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ORIGINAL ARTICLE
Year : 2020  |  Volume : 36  |  Issue : 1  |  Page : 83-87

Comparison of the efficacy of two doses of dexmedetomidine in attenuating the hemodynamic response to intubation in patients undergoing elective cardiac surgery: A randomized double-blinded study


1 Department of Anesthesia, Lourdes Hospital, Kochi, Kerala, India
2 Department of Cardiac Anesthesia, Lourdes Hospital, Kochi, Kerala, India
3 Department of Cardiac Surgery, Lourdes Hospital, Kochi, Kerala, India

Correspondence Address:
Dr. K A Koshy
Flat No 1604, Oceanus Maple, V P Marikkar Road, Edappally, Kochi - 682 024 , Kerala
India
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Source of Support: None, Conflict of Interest: None


DOI: 10.4103/joacp.JOACP_235_18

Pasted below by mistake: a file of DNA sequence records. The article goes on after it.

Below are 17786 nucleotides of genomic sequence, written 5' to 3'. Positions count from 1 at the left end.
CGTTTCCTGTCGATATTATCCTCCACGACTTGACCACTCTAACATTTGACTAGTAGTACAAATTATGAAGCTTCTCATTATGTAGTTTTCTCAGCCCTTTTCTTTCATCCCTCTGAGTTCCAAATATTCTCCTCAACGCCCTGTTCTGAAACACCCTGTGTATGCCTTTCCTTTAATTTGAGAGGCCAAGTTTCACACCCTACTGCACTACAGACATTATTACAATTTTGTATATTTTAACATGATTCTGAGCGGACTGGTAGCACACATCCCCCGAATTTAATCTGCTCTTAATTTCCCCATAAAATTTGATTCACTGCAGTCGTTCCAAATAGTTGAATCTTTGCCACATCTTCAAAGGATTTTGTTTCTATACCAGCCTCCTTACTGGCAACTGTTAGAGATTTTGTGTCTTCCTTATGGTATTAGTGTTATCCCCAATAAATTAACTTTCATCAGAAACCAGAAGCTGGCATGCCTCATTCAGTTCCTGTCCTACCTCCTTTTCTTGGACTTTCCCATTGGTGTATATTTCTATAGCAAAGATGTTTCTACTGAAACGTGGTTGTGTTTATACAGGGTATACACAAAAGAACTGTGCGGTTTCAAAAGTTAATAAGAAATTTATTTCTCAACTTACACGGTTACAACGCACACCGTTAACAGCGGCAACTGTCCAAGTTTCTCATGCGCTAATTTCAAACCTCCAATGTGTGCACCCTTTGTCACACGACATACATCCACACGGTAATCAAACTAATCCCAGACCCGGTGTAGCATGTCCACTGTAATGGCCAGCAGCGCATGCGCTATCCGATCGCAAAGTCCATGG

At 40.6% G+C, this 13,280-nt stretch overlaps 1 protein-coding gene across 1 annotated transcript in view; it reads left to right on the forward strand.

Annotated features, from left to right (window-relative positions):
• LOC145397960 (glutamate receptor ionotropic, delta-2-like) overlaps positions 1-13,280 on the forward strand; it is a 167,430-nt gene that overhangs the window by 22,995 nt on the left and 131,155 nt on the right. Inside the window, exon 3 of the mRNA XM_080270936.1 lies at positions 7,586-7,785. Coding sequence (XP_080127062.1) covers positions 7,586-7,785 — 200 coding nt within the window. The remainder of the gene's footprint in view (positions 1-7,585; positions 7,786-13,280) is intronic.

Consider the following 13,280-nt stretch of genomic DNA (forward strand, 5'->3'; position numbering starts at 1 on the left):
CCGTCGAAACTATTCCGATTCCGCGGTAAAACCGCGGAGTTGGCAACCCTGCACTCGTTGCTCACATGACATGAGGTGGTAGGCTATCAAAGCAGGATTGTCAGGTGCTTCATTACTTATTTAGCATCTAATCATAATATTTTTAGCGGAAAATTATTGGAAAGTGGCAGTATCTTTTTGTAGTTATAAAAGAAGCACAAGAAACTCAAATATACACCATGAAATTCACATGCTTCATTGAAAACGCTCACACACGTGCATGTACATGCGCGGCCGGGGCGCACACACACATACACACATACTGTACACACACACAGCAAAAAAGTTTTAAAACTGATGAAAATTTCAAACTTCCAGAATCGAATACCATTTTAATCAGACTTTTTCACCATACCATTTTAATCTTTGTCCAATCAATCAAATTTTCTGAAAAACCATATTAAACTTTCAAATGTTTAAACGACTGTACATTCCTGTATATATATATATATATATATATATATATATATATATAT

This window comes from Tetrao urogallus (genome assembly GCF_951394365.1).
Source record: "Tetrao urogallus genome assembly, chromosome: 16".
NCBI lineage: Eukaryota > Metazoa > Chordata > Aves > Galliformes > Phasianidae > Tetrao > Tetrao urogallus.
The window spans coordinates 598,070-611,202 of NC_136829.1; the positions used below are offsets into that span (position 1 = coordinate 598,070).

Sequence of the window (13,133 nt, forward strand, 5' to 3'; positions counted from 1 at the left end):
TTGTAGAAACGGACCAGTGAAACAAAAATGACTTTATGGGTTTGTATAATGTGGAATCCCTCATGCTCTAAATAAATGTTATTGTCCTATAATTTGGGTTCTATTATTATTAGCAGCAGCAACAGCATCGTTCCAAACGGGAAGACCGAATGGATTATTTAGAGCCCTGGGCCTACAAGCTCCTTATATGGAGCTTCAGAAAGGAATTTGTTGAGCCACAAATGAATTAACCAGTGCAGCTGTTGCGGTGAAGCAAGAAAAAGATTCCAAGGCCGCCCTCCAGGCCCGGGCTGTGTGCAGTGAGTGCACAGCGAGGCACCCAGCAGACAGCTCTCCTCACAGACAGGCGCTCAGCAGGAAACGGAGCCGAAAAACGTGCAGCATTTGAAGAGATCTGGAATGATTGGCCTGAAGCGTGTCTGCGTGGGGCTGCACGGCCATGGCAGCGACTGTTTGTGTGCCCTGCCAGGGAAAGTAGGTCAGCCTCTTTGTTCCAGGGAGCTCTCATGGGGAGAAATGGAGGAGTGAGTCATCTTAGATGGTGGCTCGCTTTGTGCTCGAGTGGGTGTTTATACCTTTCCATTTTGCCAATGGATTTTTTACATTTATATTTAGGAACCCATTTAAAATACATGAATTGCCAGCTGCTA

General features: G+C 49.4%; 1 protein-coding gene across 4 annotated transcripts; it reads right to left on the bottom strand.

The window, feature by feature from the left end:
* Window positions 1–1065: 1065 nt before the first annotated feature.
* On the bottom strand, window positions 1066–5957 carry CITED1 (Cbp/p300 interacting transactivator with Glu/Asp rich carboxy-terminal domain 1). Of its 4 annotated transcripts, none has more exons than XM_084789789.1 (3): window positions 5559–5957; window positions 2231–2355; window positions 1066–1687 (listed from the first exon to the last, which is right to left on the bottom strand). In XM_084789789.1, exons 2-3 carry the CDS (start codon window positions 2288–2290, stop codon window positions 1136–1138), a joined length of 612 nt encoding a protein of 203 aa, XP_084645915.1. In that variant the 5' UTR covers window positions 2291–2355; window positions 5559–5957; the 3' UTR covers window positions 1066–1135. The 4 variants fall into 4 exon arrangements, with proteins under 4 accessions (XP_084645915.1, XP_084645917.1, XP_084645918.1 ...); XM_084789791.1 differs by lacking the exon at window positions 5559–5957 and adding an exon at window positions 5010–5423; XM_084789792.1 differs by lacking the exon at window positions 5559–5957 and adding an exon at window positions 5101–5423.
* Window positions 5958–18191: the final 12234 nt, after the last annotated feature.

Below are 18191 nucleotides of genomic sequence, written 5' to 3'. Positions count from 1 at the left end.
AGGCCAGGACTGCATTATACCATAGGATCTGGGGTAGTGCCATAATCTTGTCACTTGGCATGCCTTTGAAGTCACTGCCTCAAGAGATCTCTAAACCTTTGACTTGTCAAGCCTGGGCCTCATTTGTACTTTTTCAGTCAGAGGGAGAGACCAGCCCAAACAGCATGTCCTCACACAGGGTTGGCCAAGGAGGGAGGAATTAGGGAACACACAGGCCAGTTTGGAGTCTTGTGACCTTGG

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Background and Aims: Transient tachycardia and hypertension associated with laryngoscopy and intubation may be hazardous to patients presenting for cardiac surgery. The α 2 agonist dexmedetomidine may blunt this stress response, but the optimal dose which will accomplish this without causing hypotension and bradycardia is not well established. The primary objective of this study was to compare the efficacy of two doses of dexmedetomidine (0.5 and 1 μg/kg) as a 15 min infusion in attenuating the hemodynamic stress response to laryngoscopy and endotracheal intubation in elective cardiac surgery. Material and Methods: Seventy six patients scheduled for elective cardiac surgery received a single preoperative dose of dexmedetomidine of either 0.5 μg/kg (low dose) or 1 μg/kg (high dose) as a 15-min infusion prior to induction. The hemodynamic response to laryngoscopy and endotracheal intubation (heart rate, systolic blood pressure, mean arterial pressure, and diastolic blood pressure) were recorded at different times. Independent sample t-test, Chi-square test of association, and repeated measures analysis of variance were used to analyze the collected data. Results: The incidence of hypertension following intubation was significantly more in the low-dose group. Administration of 1 μg/kg dexmedetomidine was not accompanied by hypotension or bradycardia. Conclusion: Dexmedetomidine in a dose of 1 μg/kg is more effective than 0.5 μg/kg for attenuation of hemodynamic stress response to intubation in cardiac surgery. A more graded increase in the dose of dexmedetomidine may lead to an optimum dose in attenuating the hemodynamic response to intubation.


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